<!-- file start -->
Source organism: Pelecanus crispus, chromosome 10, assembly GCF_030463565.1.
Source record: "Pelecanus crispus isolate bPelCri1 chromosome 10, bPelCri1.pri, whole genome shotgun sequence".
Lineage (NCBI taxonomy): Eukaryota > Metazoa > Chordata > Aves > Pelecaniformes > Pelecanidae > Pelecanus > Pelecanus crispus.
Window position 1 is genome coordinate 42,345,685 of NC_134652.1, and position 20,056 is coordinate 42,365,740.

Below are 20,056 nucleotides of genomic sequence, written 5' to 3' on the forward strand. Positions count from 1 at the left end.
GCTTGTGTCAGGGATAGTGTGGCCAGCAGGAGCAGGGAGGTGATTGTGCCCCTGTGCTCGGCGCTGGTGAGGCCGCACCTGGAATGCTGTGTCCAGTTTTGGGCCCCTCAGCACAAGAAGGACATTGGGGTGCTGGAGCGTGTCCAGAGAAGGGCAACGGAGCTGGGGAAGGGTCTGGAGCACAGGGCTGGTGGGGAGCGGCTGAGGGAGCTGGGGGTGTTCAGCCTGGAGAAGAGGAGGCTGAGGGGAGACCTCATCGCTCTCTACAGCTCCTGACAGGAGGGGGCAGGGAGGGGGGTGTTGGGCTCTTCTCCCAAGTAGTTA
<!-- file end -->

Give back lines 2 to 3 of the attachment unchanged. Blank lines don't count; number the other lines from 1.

Source record: "Pelecanus crispus isolate bPelCri1 chromosome 10, bPelCri1.pri, whole genome shotgun sequence".
Lineage (NCBI taxonomy): Eukaryota > Metazoa > Chordata > Aves > Pelecaniformes > Pelecanidae > Pelecanus > Pelecanus crispus.